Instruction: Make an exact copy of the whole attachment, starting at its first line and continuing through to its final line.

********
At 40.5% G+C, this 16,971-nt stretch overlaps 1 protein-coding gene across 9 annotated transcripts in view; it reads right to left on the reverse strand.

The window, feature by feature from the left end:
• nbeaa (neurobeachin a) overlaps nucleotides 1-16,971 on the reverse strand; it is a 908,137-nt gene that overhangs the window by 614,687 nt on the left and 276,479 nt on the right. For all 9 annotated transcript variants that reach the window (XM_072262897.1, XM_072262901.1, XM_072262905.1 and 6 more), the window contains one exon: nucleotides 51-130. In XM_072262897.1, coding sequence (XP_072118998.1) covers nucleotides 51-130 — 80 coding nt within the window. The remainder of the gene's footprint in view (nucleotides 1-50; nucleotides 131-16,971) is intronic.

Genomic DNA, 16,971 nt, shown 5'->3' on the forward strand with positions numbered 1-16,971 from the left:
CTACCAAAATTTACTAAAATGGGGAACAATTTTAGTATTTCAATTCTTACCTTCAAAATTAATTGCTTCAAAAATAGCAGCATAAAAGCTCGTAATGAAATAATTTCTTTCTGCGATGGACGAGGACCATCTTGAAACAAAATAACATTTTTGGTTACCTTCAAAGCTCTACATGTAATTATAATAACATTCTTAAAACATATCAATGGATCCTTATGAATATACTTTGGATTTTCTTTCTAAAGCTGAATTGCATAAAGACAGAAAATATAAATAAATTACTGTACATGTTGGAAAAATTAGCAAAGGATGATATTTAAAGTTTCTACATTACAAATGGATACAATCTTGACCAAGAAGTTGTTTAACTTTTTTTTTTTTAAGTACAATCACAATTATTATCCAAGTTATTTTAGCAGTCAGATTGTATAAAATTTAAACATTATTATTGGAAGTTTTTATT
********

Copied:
At 40.5% G+C, this 16,971-nt stretch overlaps 1 protein-coding gene across 9 annotated transcripts in view; it reads right to left on the reverse strand.

The window, feature by feature from the left end:
• nbeaa (neurobeachin a) overlaps nucleotides 1-16,971 on the reverse strand; it is a 908,137-nt gene that overhangs the window by 614,687 nt on the left and 276,479 nt on the right. For all 9 annotated transcript variants that reach the window (XM_072262897.1, XM_072262901.1, XM_072262905.1 and 6 more), the window contains one exon: nucleotides 51-130. In XM_072262897.1, coding sequence (XP_072118998.1) covers nucleotides 51-130 — 80 coding nt within the window. The remainder of the gene's footprint in view (nucleotides 1-50; nucleotides 131-16,971) is intronic.

Genomic DNA, 16,971 nt, shown 5'->3' on the forward strand with positions numbered 1-16,971 from the left:
CTACCAAAATTTACTAAAATGGGGAACAATTTTAGTATTTCAATTCTTACCTTCAAAATTAATTGCTTCAAAAATAGCAGCATAAAAGCTCGTAATGAAATAATTTCTTTCTGCGATGGACGAGGACCATCTTGAAACAAAATAACATTTTTGGTTACCTTCAAAGCTCTACATGTAATTATAATAACATTCTTAAAACATATCAATGGATCCTTATGAATATACTTTGGATTTTCTTTCTAAAGCTGAATTGCATAAAGACAGAAAATATAAATAAATTACTGTACATGTTGGAAAAATTAGCAAAGGATGATATTTAAAGTTTCTACATTACAAATGGATACAATCTTGACCAAGAAGTTGTTTAACTTTTTTTTTTTTAAGTACAATCACAATTATTATCCAAGTTATTTTAGCAGTCAGATTGTATAAAATTTAAACATTATTATTGGAAGTTTTTATT